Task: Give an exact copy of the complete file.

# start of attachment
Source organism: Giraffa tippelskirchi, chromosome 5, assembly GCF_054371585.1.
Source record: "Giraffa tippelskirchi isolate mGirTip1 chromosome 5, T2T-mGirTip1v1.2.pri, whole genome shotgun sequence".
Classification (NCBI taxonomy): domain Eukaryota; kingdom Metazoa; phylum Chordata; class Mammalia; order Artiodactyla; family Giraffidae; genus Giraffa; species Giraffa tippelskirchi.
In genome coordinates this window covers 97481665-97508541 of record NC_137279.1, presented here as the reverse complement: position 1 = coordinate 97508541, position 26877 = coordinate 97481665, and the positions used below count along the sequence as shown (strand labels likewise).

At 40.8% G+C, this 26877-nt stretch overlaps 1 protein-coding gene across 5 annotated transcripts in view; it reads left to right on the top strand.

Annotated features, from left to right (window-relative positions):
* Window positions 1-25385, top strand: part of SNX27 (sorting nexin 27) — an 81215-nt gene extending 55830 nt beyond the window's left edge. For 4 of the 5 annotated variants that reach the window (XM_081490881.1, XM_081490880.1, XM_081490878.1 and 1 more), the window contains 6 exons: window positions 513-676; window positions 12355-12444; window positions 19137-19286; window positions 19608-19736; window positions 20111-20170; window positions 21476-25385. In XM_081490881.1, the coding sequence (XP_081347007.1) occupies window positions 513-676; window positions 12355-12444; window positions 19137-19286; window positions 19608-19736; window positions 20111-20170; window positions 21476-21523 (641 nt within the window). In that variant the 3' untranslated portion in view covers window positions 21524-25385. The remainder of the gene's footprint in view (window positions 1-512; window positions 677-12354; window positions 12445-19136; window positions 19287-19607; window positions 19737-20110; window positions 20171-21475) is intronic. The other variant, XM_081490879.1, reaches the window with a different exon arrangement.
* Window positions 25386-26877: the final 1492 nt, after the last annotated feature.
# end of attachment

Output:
Source organism: Giraffa tippelskirchi, chromosome 5, assembly GCF_054371585.1.
Source record: "Giraffa tippelskirchi isolate mGirTip1 chromosome 5, T2T-mGirTip1v1.2.pri, whole genome shotgun sequence".
Classification (NCBI taxonomy): domain Eukaryota; kingdom Metazoa; phylum Chordata; class Mammalia; order Artiodactyla; family Giraffidae; genus Giraffa; species Giraffa tippelskirchi.
In genome coordinates this window covers 97481665-97508541 of record NC_137279.1, presented here as the reverse complement: position 1 = coordinate 97508541, position 26877 = coordinate 97481665, and the positions used below count along the sequence as shown (strand labels likewise).

At 40.8% G+C, this 26877-nt stretch overlaps 1 protein-coding gene across 5 annotated transcripts in view; it reads left to right on the top strand.

Annotated features, from left to right (window-relative positions):
* Window positions 1-25385, top strand: part of SNX27 (sorting nexin 27) — an 81215-nt gene extending 55830 nt beyond the window's left edge. For 4 of the 5 annotated variants that reach the window (XM_081490881.1, XM_081490880.1, XM_081490878.1 and 1 more), the window contains 6 exons: window positions 513-676; window positions 12355-12444; window positions 19137-19286; window positions 19608-19736; window positions 20111-20170; window positions 21476-25385. In XM_081490881.1, the coding sequence (XP_081347007.1) occupies window positions 513-676; window positions 12355-12444; window positions 19137-19286; window positions 19608-19736; window positions 20111-20170; window positions 21476-21523 (641 nt within the window). In that variant the 3' untranslated portion in view covers window positions 21524-25385. The remainder of the gene's footprint in view (window positions 1-512; window positions 677-12354; window positions 12445-19136; window positions 19287-19607; window positions 19737-20110; window positions 20171-21475) is intronic. The other variant, XM_081490879.1, reaches the window with a different exon arrangement.
* Window positions 25386-26877: the final 1492 nt, after the last annotated feature.